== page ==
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Three RIA Platforms Compared: Adobe Flex, Google Web Toolkit, and OpenLaszlo

Strengths and weaknesses evaluated in three Report Cards

Kevin Whinnery's 2.0 A Go-Go Blog

The defining characteristic of any RIA is that it has a stateful client that is (or should be) platform and browser independent. With the advent of new RIA platforms like Flex, GWT, and OpenLaszlo, developers now have all the reach of a traditional thin-client web application with many of the useful characteristics of thick-client applications, such as the ability to maintain state on the client. Is there a clear winner of the three, one toolkit that developers should focus on at the expense of the others? I don’t really think so. They each have their strengths and weaknesses.

Here  I thought I would dedicate a little web space to throwing in my two cents about what I think those strengths and weaknesses are. Is there a clear winner of the three, one toolkit that developers should focus on at the expense of the others? I don’t really think so. Much of that decision is based on the requirements for your project. But Flex, GWT, and LZX are certainly not created equal for all tasks, and I hope to give you a sense of what tool is going to be the best choice for your project.

In grade school teacher style, I have scored these three frameworks based on my own appraisal of their utility in the area specified:

Flex Report Card:

  • Language Syntax: B
  • Development Process: C+ (B+ with purchase of the 400 dollar Flex Builder Eclipse plugin)
  • Widgets/Features/Power of Toolkit: A
  • Ease of Deployment: B
  • Server-Side Data Integration: B+
  • Client-Side Performance: A-
  • Platform Flexibility: B-

    Notes:

    Adobe Flex, in my opinion, is the most powerful of the three frameworks in terms of what you can accomplish visually with the least amount of work. Native drag and drop support for many widgets, CSS-type styling for components, and fine-tuned control over component behaviors give the developer the most tools to do wild and crazy stuff with their user interface.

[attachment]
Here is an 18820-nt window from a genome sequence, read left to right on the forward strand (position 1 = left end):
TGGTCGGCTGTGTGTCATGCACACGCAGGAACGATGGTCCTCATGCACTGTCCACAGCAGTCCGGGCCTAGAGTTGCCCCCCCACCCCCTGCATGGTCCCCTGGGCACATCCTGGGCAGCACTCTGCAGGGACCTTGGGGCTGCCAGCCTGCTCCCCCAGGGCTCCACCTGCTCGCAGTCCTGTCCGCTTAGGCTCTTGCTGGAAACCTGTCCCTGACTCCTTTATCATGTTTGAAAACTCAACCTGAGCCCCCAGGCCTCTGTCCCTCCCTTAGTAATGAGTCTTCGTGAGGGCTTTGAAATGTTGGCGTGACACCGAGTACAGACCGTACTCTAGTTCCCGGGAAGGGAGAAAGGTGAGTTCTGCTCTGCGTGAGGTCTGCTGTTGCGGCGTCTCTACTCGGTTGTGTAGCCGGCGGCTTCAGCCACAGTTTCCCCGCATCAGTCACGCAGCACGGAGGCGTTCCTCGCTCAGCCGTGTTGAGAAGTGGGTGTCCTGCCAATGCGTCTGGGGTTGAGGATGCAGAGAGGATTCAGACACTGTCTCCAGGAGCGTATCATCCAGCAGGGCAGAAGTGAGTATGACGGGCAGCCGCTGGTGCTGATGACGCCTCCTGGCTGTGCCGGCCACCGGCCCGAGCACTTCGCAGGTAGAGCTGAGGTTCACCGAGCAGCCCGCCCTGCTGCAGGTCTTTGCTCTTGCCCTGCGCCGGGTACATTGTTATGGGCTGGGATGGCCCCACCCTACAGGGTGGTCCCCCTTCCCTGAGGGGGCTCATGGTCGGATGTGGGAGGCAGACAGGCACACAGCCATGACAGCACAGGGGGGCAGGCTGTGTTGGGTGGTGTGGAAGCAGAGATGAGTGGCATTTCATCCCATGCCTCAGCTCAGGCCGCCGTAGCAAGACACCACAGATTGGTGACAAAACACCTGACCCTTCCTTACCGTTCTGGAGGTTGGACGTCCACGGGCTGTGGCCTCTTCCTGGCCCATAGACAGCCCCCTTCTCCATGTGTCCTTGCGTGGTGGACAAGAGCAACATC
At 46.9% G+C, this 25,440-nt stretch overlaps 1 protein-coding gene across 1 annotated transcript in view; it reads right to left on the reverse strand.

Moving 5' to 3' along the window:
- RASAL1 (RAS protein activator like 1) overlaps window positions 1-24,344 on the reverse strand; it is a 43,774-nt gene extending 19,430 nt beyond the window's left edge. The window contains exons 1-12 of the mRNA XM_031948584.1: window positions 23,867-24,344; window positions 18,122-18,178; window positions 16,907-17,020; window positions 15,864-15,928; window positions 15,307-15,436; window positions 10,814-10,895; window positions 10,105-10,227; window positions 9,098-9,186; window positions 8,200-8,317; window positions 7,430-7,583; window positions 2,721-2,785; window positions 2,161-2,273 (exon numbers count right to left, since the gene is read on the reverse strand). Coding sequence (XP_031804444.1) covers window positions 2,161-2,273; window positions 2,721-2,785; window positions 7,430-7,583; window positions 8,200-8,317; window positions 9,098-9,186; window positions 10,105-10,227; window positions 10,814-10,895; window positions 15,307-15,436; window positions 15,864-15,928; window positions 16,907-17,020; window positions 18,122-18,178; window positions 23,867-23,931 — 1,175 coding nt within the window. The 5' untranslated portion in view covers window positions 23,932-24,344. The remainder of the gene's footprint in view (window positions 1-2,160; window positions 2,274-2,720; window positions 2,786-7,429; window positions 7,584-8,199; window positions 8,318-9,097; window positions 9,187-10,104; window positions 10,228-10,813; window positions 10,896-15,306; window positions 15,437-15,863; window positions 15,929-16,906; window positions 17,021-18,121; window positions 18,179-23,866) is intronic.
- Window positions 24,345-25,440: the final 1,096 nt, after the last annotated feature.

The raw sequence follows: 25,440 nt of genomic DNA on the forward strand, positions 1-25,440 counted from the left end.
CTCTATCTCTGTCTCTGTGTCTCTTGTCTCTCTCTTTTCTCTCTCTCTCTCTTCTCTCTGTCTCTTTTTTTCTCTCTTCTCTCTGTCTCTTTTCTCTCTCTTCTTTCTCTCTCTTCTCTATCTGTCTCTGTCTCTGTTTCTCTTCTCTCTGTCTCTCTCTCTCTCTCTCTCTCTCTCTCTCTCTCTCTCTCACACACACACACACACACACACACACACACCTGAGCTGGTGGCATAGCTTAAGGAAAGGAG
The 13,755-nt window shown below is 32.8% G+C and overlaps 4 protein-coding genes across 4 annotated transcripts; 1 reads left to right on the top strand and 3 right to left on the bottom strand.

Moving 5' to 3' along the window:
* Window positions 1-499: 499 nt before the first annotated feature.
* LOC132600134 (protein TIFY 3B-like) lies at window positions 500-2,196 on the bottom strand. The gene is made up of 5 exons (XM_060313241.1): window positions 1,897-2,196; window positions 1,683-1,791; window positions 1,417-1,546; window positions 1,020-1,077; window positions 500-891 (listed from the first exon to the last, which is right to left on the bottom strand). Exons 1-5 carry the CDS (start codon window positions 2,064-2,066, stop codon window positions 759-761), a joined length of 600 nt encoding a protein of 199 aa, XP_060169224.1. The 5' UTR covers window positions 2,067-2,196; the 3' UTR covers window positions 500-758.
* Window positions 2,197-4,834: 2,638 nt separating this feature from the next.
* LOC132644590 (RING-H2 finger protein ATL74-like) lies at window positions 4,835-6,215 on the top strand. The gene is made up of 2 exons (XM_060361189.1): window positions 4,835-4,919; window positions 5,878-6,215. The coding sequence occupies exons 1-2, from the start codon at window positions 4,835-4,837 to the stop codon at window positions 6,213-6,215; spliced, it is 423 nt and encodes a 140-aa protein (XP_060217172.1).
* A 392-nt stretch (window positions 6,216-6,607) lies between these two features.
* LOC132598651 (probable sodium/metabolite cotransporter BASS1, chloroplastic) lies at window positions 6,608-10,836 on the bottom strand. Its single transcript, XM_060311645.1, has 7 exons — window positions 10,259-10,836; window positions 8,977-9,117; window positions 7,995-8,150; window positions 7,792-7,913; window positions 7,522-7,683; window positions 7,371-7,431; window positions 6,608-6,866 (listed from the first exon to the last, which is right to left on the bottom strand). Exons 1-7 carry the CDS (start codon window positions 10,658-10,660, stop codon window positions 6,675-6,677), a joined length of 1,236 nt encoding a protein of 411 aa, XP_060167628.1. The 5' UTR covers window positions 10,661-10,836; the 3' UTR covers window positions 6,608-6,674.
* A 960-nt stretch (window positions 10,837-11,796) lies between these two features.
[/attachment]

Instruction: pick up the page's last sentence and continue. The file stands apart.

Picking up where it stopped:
The language syntax is based on XML and ActionScript, which coupled together provide an expressive means of composing a UI. MXML tags work well to nest components and easily create layouts that are human readable. In terms of client-side performance, Adobe Flex 2 stacks up pretty well, as version 9 of the Flash Player (required for Flex 2) offers some serious performance upgrades over previous versions. Flex is agnostic in where it retrieves server-side data and provides solid functionality for SOAP web services, REST web services, and Java/ColdFusion remote object functionality (though I’ve never personally used the remote object stuff).

    In the negative column, Flex is (ironically) the least flexible of the frameworks in terms of platform, as it can only run in version 9 of the Flash Player (and it can be compiled for Adobe AIR, but that is a topic outside of this conversation). The good news is that according to Adobe, over 90% of the web community in most developed markets already have Flash Player 9 installed, and that number increases all the time. And unless you purchase the spendy Flex Builder Eclipse plugin, the Flex development cycle can be a chore, as Flex files must be compiled via a script. Also, the command line debugger is not very user friendly when compared to most modern IDE debuggers.

    See next page for GWT Report Card and OpenLaszlo Report Card...

More Stories By Kevin Whinnery

Kevin Whinnery is a core contributor and Technical Evangelist for Appcelerator, an open source Rich Internet Application framework. Prior to joining Appcelerator, Kevin has been a web developer on both the client and server side for ERP vendor Lawson Software and technical consultancy Perficient, Inc. Kevin is also the author of the upcoming book "Appcelerator In Action" from Manning Publications.

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